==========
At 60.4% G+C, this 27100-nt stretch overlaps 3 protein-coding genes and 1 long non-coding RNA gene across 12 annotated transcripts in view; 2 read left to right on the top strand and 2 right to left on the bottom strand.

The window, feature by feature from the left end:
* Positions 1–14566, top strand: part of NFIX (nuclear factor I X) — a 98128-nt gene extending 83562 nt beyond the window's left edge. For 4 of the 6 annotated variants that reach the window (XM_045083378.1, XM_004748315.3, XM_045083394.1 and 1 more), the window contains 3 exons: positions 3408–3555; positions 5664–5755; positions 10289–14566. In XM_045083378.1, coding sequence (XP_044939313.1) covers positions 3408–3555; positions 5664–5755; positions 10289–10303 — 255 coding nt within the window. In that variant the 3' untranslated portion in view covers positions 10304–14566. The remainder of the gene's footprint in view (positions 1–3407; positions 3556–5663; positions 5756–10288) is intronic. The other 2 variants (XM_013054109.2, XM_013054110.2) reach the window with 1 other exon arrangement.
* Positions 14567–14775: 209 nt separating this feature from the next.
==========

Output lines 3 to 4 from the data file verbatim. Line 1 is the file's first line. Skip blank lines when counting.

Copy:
* Positions 1–14566, top strand: part of NFIX (nuclear factor I X) — a 98128-nt gene extending 83562 nt beyond the window's left edge. For 4 of the 6 annotated variants that reach the window (XM_045083378.1, XM_004748315.3, XM_045083394.1 and 1 more), the window contains 3 exons: positions 3408–3555; positions 5664–5755; positions 10289–14566. In XM_045083378.1, coding sequence (XP_044939313.1) covers positions 3408–3555; positions 5664–5755; positions 10289–10303 — 255 coding nt within the window. In that variant the 3' untranslated portion in view covers positions 10304–14566. The remainder of the gene's footprint in view (positions 1–3407; positions 3556–5663; positions 5756–10288) is intronic. The other 2 variants (XM_013054109.2, XM_013054110.2) reach the window with 1 other exon arrangement.
* Positions 14567–14775: 209 nt separating this feature from the next.